Today’s Dictatorship

To understand the current state of affairs under Maduro, it is vital to understand Chavez’s impact on the Venezuelan Crisis. Chavez’s policies raised (and still raise) enormous controversy as he led using traditionally socialist policies. Under these policies, Venezuela saw a 50 percent reduction in poverty and a dramatic reduction in the unemployment rate.

These policies were only achievable because of a 2004 soar in oil prices in the middle of Chavez’s presidency. His excessive spending on categories like food subsidies, education and health care was only possible through this boom. To get the Venezuelan people to reelect him, Chavez did not scale back these programs to match declining oil prices and set up his country to fail.

In 2014 Venezuelan oil prices crashed, leaving the economy in shambles as Chavez’s programs quickly racked up an enormous deficit. This also started the massive inflation of the Venezuelan bolivar that the country still struggles with today. Following Chavez’s death, Nicolas Maduro gained power in 2014, taking on the responsibility for the economy and deficit. Maduro failed to diversify the oil-rigged economy. This caused the petrostate to fall back into extreme poverty, currently wielding a poverty rate of around 90 percent, double what it was in 2014.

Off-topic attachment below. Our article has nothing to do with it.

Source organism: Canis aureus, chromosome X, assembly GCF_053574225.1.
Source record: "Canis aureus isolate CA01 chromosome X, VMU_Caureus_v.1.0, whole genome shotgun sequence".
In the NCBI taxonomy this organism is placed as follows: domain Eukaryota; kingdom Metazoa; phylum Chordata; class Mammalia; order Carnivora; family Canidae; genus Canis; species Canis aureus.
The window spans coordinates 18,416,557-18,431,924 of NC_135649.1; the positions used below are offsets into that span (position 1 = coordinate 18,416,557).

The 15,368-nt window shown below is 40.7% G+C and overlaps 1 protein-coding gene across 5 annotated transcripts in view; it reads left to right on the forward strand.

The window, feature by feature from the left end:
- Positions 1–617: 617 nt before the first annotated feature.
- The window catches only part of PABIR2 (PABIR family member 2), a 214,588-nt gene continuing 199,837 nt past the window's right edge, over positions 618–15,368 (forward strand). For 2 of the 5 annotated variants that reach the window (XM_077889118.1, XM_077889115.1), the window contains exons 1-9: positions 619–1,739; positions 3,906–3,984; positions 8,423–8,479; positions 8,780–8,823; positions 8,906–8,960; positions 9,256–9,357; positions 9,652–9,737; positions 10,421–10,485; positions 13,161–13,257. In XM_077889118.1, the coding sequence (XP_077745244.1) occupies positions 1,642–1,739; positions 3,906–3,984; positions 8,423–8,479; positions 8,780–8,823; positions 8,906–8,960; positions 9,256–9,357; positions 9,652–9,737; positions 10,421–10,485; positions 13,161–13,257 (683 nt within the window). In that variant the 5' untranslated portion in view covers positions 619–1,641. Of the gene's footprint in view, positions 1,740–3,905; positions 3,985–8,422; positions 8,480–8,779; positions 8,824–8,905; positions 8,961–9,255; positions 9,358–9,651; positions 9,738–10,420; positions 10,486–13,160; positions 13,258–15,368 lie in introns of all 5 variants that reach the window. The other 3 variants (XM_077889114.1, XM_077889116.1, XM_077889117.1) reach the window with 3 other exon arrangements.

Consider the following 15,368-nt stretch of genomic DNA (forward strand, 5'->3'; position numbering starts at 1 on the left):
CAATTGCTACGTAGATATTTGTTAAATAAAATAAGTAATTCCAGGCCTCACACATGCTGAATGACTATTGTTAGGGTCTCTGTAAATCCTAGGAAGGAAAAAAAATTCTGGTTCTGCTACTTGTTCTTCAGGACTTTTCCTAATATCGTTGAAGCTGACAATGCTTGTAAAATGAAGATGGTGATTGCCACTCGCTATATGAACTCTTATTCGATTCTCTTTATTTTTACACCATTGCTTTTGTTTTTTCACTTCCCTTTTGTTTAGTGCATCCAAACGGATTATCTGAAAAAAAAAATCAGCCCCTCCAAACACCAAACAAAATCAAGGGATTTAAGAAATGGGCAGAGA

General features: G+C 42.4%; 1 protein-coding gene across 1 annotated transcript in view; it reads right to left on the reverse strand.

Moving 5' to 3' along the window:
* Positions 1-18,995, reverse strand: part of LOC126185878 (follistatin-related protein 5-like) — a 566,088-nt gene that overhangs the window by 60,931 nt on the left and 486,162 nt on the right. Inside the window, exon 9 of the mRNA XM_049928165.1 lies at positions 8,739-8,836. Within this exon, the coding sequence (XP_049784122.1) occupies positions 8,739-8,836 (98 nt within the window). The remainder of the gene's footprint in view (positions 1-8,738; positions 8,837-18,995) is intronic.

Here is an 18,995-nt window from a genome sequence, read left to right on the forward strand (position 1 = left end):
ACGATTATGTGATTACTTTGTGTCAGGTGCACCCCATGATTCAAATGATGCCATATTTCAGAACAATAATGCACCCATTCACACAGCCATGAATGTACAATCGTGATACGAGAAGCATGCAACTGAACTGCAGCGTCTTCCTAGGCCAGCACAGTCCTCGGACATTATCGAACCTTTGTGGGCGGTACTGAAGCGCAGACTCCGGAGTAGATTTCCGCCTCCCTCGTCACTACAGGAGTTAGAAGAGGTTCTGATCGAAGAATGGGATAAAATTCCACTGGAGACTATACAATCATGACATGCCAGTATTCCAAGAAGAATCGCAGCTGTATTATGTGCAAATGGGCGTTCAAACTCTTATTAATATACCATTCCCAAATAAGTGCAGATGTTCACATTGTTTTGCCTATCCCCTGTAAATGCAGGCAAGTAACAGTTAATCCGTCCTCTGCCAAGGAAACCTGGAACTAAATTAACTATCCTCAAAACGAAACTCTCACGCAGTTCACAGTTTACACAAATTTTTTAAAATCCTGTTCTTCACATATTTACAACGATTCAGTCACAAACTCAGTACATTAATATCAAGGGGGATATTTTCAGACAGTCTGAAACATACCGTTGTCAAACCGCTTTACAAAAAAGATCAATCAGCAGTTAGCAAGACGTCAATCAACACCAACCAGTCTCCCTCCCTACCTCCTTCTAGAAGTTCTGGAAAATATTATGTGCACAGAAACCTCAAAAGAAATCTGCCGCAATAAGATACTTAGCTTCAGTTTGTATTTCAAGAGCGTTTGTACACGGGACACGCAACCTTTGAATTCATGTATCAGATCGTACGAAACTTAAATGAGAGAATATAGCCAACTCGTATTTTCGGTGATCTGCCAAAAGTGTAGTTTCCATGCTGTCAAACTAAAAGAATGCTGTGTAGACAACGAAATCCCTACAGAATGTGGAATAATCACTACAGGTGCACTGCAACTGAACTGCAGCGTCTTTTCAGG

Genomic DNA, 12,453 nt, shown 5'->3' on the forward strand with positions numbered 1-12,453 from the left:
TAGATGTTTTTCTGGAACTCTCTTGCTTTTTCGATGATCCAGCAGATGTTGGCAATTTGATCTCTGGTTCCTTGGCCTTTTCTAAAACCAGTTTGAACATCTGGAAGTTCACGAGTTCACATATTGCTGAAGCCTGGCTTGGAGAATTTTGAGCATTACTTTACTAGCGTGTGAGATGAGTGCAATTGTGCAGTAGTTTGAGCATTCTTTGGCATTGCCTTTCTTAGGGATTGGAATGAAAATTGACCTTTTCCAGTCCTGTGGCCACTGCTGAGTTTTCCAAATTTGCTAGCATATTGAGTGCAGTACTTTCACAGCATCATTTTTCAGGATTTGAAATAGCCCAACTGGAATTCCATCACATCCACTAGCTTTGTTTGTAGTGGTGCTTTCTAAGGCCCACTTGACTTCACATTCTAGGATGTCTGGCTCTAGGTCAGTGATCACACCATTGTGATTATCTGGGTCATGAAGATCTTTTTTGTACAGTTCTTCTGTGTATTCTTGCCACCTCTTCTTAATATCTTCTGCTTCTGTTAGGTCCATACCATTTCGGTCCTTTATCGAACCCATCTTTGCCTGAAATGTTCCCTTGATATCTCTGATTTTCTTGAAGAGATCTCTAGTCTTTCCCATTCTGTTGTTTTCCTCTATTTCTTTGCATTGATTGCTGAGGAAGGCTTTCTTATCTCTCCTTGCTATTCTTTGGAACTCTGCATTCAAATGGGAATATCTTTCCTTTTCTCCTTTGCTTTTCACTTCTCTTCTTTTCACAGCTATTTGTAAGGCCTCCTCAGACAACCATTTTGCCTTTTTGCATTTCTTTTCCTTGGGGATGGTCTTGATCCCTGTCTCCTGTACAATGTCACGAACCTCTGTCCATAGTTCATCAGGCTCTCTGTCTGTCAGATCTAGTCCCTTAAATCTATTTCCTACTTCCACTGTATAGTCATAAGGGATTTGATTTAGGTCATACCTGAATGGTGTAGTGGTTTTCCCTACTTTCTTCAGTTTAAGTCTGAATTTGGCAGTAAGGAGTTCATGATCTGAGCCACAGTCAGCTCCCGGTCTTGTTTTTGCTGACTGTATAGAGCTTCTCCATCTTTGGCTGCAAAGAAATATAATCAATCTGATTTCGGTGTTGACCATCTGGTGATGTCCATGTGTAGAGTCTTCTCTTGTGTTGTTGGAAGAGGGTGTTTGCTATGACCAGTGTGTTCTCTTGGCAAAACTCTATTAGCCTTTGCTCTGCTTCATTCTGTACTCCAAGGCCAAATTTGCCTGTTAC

The Council on Foreign Relations quotes Venezuela as “the archetype of a failed petrostate,” describing it as a sufferer of the infamous Dutch disease. The transition to this began back in 1976 when then-President, Carlos Andres Perez, nationalized the oil industry creating the state-owned ‘Petroleos de Venezuela (PDVSA). Chavez’s mismanagement of this company led it to render weak profits. Internal issues such as insider business practices and drug-trafficking also littered the business with corruption. Chavez then sanctioned a series of other national businesses and foreign-owned assets tilting the country towards extreme socialism.